Thoughts from Jody Moody...
Well, I have been working with fiber since I was in the third grade. A classmate, Toni, taught me how to crochet granny squares with acrylic yarns in the funkiest colors imaginable. Then ten years ago, I ended up under the tutelage of a great master spinner, knitter, weaver, and all around fiber craftsperson. By the way, there was a lot of time between the first mentor and my current one. During that time I never heard anything about ‘gauge’. I just thought that all those little boxes on the side of the patterns were for those who needed extra help, perhaps those who did not have my ‘eye’ for estimating what needles should be used.
My new mentor, Teresa, mmmm… interesting I attract mentors that have names that begin with T, told me about the importance of ‘staying on gauge’ and watching my stitches per inch. But not until I had thrown my last tantrum because I had to give ANOTHER sweater away since it would not fit me, did I realize its utmost importance. Knitting by gauge should be the first and foremost lesson all new knitters should learn (right after choosing the correct needles, yarn, and pattern). I have a closet filled with innumerable odd knitted things that did not work because I was NOT on gauge. I usually start out fine on ‘gauge’, but something happens somewhere along the line and there I am knitting stitches so out of range it is as if another person was doing my project with different needles, blindfolded, and perhaps under the influence of some sort of tranquilizer. My last sweater…true labor of love…I was planning for these cool days on the horizon, beautiful silk/soy, with alpaca in gorgeous burgundy, cotton candy pink, variegated vibrant reds/browns, and a cool neutral taupe…ended up at least six sizes too big. I imagined that in the night some sort of evil elf came and worked on the sweater with giant tree limbs for needles, then tried it on his pet elephant to see if it would fit. It would grow inches over night…where do these elves come from? Instead of blaming the gnome of oversized garments, I had to look in the mirror and see the truth staring back at me and hearing my mentor’s voice, “Are you checking your gauge as you knit?” OH, I hate to admit, but she was ever so right. Good mentors are always right! So when I balk her voice, I only need to blame myself for creating just more sweater that would fit my sisters’ pet Great Dane, Woodson, who looks more like a horse that a dog. By the way, the remnants of my beautiful sweater are all balled up and waiting for me to try again, this time I will check the gauge in the beginning, in the middle, and towards the end…and perhaps everywhere in between!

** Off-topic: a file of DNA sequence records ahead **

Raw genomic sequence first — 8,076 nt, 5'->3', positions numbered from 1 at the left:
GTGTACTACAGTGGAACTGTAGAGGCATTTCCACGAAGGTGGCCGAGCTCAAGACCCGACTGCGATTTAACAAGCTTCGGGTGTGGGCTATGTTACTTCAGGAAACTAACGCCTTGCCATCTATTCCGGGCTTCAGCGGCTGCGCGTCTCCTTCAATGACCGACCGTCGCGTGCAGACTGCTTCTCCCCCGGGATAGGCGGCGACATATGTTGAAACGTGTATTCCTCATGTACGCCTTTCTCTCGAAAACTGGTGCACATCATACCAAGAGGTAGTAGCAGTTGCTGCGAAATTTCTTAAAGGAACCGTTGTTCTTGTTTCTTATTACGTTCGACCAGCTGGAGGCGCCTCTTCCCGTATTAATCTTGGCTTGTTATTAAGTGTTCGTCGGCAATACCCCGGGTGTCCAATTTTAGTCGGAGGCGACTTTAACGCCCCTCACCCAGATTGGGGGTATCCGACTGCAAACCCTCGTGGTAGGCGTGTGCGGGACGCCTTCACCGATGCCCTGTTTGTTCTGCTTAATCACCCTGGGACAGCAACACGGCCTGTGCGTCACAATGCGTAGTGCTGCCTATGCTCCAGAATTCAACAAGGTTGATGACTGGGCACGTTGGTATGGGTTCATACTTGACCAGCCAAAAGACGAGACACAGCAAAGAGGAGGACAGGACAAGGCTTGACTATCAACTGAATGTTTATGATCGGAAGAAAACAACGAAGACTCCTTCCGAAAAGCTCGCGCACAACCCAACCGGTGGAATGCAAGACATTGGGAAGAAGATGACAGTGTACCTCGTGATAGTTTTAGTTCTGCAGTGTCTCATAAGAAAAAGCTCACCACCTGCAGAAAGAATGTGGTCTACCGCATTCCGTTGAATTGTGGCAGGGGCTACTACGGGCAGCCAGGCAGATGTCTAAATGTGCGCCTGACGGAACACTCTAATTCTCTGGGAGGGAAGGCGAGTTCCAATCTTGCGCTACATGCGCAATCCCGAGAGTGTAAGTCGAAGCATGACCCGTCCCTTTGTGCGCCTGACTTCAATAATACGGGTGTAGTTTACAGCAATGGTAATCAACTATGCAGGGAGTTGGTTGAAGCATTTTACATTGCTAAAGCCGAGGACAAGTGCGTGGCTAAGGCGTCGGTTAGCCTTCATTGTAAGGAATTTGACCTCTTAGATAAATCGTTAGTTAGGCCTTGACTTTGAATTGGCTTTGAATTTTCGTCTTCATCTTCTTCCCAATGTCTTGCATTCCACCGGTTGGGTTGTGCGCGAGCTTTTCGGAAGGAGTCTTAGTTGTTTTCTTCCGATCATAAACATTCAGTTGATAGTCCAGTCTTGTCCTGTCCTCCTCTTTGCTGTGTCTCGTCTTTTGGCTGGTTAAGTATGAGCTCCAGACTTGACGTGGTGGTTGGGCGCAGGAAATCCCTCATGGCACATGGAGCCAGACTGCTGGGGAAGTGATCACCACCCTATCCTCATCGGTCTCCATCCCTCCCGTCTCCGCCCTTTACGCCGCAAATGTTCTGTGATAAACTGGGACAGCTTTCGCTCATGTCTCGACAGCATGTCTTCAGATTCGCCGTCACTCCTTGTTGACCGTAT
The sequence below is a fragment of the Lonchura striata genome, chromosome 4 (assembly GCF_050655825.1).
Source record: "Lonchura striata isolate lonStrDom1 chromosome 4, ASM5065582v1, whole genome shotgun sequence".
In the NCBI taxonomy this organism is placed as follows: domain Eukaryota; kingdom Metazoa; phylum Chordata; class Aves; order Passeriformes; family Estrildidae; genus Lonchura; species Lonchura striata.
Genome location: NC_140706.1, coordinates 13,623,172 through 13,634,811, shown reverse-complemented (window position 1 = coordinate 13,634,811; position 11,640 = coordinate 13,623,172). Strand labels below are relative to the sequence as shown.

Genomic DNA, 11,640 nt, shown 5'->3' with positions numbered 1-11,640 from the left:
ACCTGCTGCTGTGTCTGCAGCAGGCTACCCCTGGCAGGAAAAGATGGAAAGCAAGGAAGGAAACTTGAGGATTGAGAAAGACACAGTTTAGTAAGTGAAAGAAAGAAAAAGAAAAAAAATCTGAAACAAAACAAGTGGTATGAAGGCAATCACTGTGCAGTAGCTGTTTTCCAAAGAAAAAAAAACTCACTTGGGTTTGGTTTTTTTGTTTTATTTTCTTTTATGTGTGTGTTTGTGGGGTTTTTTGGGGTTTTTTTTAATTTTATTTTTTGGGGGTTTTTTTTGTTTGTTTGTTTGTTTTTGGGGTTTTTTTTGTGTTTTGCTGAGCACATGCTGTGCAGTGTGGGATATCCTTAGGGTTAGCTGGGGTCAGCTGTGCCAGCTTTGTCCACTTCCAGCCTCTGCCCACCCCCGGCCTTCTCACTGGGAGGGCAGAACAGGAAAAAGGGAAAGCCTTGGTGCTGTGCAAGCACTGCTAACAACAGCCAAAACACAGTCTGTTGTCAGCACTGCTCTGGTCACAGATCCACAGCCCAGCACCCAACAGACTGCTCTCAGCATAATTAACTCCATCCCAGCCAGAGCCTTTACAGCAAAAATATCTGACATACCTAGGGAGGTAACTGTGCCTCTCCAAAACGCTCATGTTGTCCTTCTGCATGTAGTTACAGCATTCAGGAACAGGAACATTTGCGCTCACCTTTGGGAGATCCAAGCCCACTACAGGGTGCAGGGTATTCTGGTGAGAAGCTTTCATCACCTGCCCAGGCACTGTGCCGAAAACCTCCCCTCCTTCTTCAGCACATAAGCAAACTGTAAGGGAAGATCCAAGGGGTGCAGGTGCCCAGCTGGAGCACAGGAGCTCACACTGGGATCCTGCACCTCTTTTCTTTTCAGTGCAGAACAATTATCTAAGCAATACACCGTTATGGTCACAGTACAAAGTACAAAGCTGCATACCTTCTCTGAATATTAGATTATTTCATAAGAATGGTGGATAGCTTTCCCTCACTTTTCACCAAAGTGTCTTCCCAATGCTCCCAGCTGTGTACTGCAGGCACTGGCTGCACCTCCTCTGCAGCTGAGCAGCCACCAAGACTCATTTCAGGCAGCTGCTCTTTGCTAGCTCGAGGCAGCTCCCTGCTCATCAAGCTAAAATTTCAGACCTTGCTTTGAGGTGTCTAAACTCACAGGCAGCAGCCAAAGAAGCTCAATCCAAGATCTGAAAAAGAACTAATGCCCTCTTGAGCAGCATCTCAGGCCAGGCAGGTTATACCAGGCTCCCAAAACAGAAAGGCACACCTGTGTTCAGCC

A new baby is something to be celebrated, and this coming May, shop owner Kelley is going to welcome her second granddaughter. So exciting! I don't know about you, but I still have some of my own baby clothes saved carefully in my hope chest. These include a receiving blanket and a couple of handmade dresses; they're such wonderful keepsakes.
Kelley designed a future keepsake for her new grand baby, Claire—a hat fittingly named Clair's Baby Hat. It's knit with our new luxury yarn, Bravo, a 100-percent baby alpaca yarn, so it'll be warm, cozy, and beautiful. We are so proud of this luscious yarn!
I just finished repairing a baby blanket that had a hole in it. The owner was anxious to get it back, so it was a rush job. Oh, and the owner of the blanket is 14 years old! Isn't that great? It shows how important these blankies can be for children of all ages.
Shop owners Kelley and Jim are expecting their second grandchild, and Kelley has baby blankets on her mind. I thought I'd share a few options for those of you who need a shower gift or are expecting a baby of your own.
Our shop owner Kelley recently finished Ambah O'Brien's Adventurer Cowl, and during our weekly Technique Tuesday broadcasts on Facebook Live, she demonstrated a few techniques used in the project.
This project is really gorgeous, no matter if you choose a bunch of mini-skeins to work with, or just two colors like Kelley did.
And with so many techniques to practice, it's a great pattern for stretching your skills. Ambah wrote the Adventurer Cowl for advanced beginners and beyond, and if you're a beginning chart reader, the pattern includes both written and charted instructions for the lace.